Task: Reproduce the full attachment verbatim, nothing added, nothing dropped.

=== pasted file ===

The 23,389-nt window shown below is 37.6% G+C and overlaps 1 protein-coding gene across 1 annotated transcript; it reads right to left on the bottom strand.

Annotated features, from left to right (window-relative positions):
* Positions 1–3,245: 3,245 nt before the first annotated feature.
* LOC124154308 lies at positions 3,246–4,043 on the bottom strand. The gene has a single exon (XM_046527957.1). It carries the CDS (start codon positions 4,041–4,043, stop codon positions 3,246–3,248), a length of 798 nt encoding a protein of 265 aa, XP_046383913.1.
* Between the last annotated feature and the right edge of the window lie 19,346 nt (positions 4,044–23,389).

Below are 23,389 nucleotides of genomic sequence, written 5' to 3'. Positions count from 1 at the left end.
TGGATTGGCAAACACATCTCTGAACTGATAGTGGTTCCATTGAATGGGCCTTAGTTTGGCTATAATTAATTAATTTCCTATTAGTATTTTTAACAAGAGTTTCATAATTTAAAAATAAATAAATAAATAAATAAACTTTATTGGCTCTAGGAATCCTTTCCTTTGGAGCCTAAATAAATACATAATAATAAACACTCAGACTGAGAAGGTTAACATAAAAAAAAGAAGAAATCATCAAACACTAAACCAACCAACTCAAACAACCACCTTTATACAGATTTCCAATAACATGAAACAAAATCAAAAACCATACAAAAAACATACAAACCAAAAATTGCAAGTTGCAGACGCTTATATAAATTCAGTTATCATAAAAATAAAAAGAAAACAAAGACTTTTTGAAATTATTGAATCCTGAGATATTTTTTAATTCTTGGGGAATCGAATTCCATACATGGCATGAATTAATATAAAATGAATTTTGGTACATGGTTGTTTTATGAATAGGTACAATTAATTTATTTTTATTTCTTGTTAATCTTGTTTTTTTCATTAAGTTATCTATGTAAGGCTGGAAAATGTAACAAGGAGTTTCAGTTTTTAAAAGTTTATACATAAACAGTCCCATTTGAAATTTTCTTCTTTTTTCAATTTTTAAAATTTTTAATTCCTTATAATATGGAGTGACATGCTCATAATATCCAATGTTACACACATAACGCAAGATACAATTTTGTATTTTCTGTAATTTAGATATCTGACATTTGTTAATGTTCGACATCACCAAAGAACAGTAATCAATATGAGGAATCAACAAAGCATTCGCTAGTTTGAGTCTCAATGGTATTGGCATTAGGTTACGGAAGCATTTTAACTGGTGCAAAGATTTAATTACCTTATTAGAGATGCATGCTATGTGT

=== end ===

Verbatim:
The 23,389-nt window shown below is 37.6% G+C and overlaps 1 protein-coding gene across 1 annotated transcript; it reads right to left on the bottom strand.

Annotated features, from left to right (window-relative positions):
* Positions 1–3,245: 3,245 nt before the first annotated feature.
* LOC124154308 lies at positions 3,246–4,043 on the bottom strand. The gene has a single exon (XM_046527957.1). It carries the CDS (start codon positions 4,041–4,043, stop codon positions 3,246–3,248), a length of 798 nt encoding a protein of 265 aa, XP_046383913.1.
* Between the last annotated feature and the right edge of the window lie 19,346 nt (positions 4,044–23,389).

Below are 23,389 nucleotides of genomic sequence, written 5' to 3'. Positions count from 1 at the left end.
TGGATTGGCAAACACATCTCTGAACTGATAGTGGTTCCATTGAATGGGCCTTAGTTTGGCTATAATTAATTAATTTCCTATTAGTATTTTTAACAAGAGTTTCATAATTTAAAAATAAATAAATAAATAAATAAACTTTATTGGCTCTAGGAATCCTTTCCTTTGGAGCCTAAATAAATACATAATAATAAACACTCAGACTGAGAAGGTTAACATAAAAAAAAGAAGAAATCATCAAACACTAAACCAACCAACTCAAACAACCACCTTTATACAGATTTCCAATAACATGAAACAAAATCAAAAACCATACAAAAAACATACAAACCAAAAATTGCAAGTTGCAGACGCTTATATAAATTCAGTTATCATAAAAATAAAAAGAAAACAAAGACTTTTTGAAATTATTGAATCCTGAGATATTTTTTAATTCTTGGGGAATCGAATTCCATACATGGCATGAATTAATATAAAATGAATTTTGGTACATGGTTGTTTTATGAATAGGTACAATTAATTTATTTTTATTTCTTGTTAATCTTGTTTTTTTCATTAAGTTATCTATGTAAGGCTGGAAAATGTAACAAGGAGTTTCAGTTTTTAAAAGTTTATACATAAACAGTCCCATTTGAAATTTTCTTCTTTTTTCAATTTTTAAAATTTTTAATTCCTTATAATATGGAGTGACATGCTCATAATATCCAATGTTACACACATAACGCAAGATACAATTTTGTATTTTCTGTAATTTAGATATCTGACATTTGTTAATGTTCGACATCACCAAAGAACAGTAATCAATATGAGGAATCAACAAAGCATTCGCTAGTTTGAGTCTCAATGGTATTGGCATTAGGTTACGGAAGCATTTTAACTGGTGCAAAGATTTAATTACCTTATTAGAGATGCATGCTATGTGT